Don Neely, age 74, is a pastor and a sex educator certified by American Association of Sexuality Educators, Counselors and Therapists (AASECT) with some startling information about sex after prostate cancer surgery. Don’s journey through prostate cancer was “scary enough without the myths and misinformation I was told.” He shares his experience in the hope that this information will be of help to others.
Myth # 1: “After Age 55, Sex Doesn’t Matter That Much Anyway.”
Don heard these words from a physician who specializes in the treatment of prostate cancer. “A very nice person, considered extremely competent, he believed his words would be comforting,” Don says. “They weren’t! Sex does matter after 55. I promised the doctor that I would look him up on his 55th birthday and tell him to ‘cut that out.’ He sheepishly smiled and said, ‘Oh my. I think I said something wrong.'”
Myth # 2: “What You Have At The End Of A Year Is What You Get.”
“Although many men are told that any rehab after prostate cancer treatment will peak in twelve months, every case is different,” says Don. “Some methods of prostate cancer treatment can result in serious damage to sexual performance. On the other hand, robotic surgery and nerve-sparing have greatly improved sexual potential. Whatever the case, don’t give up! There are options for almost every case of sexual impairment.”Don warns us that some of the product advertisements that flood the market about penile enhancement and instant erections can be harmful to a cancer survivor. “Some are loaded with testosterone which can cause further growth of prostate cancer,” he explains. Never take a medication without checking with your physician. Keep your partner involved in your decisions. “Our partners can be our most precious friends and supporters,” says Don. “They deserve to be part of the solution to our new life experiences.”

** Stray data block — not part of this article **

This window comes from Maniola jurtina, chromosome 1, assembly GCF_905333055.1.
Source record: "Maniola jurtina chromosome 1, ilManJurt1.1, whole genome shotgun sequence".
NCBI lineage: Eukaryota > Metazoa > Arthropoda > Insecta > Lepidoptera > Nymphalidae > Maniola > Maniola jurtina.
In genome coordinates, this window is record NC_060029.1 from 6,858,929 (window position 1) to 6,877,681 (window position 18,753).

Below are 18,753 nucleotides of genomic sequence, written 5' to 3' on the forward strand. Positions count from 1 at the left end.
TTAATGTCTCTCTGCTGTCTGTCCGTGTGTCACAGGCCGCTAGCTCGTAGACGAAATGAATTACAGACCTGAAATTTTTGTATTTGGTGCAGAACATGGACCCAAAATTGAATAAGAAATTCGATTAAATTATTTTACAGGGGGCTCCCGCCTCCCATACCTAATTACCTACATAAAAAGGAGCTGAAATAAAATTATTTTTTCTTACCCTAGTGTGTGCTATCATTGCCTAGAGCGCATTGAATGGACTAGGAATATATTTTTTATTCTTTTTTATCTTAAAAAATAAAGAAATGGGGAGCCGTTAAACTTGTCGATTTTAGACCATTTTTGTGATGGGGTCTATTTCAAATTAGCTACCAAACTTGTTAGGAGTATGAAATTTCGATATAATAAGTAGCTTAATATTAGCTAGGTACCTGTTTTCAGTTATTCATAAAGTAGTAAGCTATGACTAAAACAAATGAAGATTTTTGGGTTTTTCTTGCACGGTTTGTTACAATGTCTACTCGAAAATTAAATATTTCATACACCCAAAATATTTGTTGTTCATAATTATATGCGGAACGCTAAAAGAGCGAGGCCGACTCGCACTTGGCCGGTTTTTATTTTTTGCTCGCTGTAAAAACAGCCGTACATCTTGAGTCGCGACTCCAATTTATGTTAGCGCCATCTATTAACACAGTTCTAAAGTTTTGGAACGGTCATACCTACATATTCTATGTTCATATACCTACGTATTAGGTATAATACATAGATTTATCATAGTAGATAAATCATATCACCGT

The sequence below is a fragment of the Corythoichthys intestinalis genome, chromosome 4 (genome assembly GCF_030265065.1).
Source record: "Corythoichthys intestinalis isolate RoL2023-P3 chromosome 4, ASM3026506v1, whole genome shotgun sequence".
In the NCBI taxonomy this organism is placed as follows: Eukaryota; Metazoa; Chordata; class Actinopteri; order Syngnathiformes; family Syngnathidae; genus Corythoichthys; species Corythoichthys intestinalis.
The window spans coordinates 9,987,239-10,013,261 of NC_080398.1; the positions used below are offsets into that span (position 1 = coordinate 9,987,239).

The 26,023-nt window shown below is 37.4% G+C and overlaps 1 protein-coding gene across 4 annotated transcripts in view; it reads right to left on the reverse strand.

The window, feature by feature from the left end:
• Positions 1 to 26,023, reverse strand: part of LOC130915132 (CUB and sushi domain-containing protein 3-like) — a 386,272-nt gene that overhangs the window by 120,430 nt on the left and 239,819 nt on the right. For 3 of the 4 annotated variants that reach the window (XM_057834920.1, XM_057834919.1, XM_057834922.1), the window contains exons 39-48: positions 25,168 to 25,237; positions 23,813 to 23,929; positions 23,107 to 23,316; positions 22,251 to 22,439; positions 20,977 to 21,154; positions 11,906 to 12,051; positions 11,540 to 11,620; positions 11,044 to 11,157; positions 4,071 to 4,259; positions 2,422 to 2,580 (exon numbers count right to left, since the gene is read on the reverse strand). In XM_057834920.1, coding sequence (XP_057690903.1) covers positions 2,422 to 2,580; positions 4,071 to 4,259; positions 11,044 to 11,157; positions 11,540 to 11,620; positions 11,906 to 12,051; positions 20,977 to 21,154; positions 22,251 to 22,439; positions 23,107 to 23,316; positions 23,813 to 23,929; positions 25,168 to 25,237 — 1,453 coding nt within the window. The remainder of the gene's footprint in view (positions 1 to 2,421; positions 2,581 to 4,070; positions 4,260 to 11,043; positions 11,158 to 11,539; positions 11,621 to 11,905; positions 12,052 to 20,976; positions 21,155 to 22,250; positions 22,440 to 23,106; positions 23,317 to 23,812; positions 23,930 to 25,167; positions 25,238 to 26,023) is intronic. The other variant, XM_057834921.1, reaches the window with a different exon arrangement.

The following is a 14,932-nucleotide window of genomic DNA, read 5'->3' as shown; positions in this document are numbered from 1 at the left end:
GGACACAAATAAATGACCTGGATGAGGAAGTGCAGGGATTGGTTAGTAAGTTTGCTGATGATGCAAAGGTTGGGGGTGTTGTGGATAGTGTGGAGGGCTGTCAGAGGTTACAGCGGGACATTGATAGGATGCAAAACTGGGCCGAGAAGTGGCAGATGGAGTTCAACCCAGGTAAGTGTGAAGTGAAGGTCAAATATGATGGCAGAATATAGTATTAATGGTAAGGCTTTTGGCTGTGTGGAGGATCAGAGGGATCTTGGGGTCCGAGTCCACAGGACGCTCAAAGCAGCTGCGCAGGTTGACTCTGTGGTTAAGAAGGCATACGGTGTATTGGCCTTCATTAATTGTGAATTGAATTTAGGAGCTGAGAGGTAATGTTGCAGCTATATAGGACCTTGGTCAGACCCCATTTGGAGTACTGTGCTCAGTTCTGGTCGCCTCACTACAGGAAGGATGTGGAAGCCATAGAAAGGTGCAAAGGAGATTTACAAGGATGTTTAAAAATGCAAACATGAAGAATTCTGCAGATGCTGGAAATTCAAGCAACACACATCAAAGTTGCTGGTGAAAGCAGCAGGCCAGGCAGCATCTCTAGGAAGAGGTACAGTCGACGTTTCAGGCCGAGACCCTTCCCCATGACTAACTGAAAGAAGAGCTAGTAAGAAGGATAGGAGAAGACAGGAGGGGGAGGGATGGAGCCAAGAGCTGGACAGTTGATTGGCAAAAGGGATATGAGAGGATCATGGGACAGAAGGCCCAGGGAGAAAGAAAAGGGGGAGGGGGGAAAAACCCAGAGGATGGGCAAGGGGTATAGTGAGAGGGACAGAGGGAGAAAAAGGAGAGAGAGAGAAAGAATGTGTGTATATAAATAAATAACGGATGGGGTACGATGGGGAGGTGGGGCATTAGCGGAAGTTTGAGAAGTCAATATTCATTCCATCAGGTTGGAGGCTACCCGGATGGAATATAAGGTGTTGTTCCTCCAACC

As important as the misconceptions are the facts we are NOT told by our doctors, like these experiences that Don relates:
The penis will be about an inch shorter after surgery.
Because the urethra passes through the prostate, when the prostate is removed, that portion of the urethra is removed as well. Then, when the urethra is resectioned, the penis is drawn in towards the abdomen. Secure circumcised males seem able to weather this storm but uncircumcised males have an additional problem. The surgery leaves more foreskin than before. This additional tissue traps urine and produces odor. Baby Wipes do a very fine job of solving this problem. They are easy to carry and save a lot of embarrassment.
The “Missionary” position usually is no longer successful after prostate surgery.
Because the prostate stabilizes the penis and prevents it from receding into the abdominal cavity, removal of the prostate decreases penile stability. The angle of the vagina, coupled with a shortened penis with no internal stability means vaginal intercourse may not work. However, “Doggie Style” and “Woman on Top” work just fine.